"The term `profit' encompasses appreciation in the value of assets, such as land, used in the activity." Sec. 1.183-2(b)(4), Income Tax Regs. Petitioners argue that their expectation that their ranch and their horses would appreciate in value indicates a profit motive. Respondent disagrees for several reasons. First, respondent argues that petitioners engaged in two separate activities: petitioners bred and raised horses, and they owned a ranch. Second, respondent argues that petitioners have produced no evidence showing that appreciation in their horses would cover their past losses. Petitioners argue that their ranch is a business asset and that their assets (the ranch and the herd) have increased in value by approximately $500,000, thus demonstrating that their expectation of asset appreciation is reasonable.
Petitioners purchased the land primarily for reasons related to their horse activity; profit from the property's increase in value was a secondary consideration. Petitioners' ownership of the ranch and their horse-related activities are considered a single activity for purposes of determining expected asset appreciation under section 1.183-2(b)(4), Income Tax Regs. See Engdahl v. Commissioner [Dec. 36,167], 72 T.C. at 668 n.4.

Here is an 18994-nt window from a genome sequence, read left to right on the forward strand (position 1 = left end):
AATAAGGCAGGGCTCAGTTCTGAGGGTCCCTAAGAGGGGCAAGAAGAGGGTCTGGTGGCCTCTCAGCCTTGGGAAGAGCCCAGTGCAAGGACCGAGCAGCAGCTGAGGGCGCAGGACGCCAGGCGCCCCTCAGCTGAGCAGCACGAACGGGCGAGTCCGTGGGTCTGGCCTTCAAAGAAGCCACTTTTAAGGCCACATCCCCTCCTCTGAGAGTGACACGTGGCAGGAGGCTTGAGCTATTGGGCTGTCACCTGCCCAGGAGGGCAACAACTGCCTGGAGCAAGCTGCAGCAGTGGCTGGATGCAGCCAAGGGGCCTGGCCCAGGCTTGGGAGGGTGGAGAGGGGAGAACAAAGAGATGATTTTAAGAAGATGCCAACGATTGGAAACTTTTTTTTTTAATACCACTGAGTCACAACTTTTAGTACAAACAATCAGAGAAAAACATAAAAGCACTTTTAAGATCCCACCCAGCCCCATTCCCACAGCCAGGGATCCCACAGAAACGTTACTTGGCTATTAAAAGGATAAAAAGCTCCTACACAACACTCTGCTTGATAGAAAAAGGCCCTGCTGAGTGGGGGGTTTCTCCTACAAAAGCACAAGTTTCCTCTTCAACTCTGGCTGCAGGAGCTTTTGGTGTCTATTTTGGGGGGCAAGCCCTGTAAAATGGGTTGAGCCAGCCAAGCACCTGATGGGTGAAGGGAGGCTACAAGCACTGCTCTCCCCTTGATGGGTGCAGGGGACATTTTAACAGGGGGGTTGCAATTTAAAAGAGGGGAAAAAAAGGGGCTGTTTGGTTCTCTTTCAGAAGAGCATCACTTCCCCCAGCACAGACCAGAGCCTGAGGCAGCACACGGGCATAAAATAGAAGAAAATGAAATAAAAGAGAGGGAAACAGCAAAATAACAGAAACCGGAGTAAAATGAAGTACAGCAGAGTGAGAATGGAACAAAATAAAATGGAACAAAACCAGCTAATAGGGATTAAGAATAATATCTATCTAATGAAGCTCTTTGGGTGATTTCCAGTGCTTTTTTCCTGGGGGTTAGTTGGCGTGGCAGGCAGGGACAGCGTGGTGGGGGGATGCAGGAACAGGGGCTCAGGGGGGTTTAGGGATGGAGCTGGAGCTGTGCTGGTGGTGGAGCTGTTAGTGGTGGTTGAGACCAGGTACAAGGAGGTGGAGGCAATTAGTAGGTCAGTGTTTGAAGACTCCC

Petitioners were in the fifth year of their horse operation when they purchased the ranch in 1991 for approximately $316,000. Petitioners spent $6,546 on corrals and arenas to improve the ranch for use in their horse activity. The record does not reflect clearly the total cost for all the improvements. As of July 14, 1998, the fair market value of the ranch, based on its use as a horse ranch and residence, was $409,000.
As of July 1998, petitioners' horses had a fair market value of $307,000. Respondent's expert, Deborah McMahon-King, valued the herd at $289,500, while petitioners' expert, Dr. Cortelezzi, valued the herd at $496,500. Both reports were conclusory. Ms. McMahon-King's report offered at least some explanation for her valuation of specific horses, however, and we found her report more reliable than Dr. Cortelezzi's report. See Buffalo Tool & Die Manufacturing Co. v. Commissioner [Dec. 36,977], 74 T.C. 441 (1980); Estate of Hinz v. Commissioner [Dec. 53,707(M)], T.C. Memo. 2000-6 (slip op. at 27 n.15) (citing 15 Mertens, Law of Federal Income Taxation, sec. 59.08 at 22 (1999)).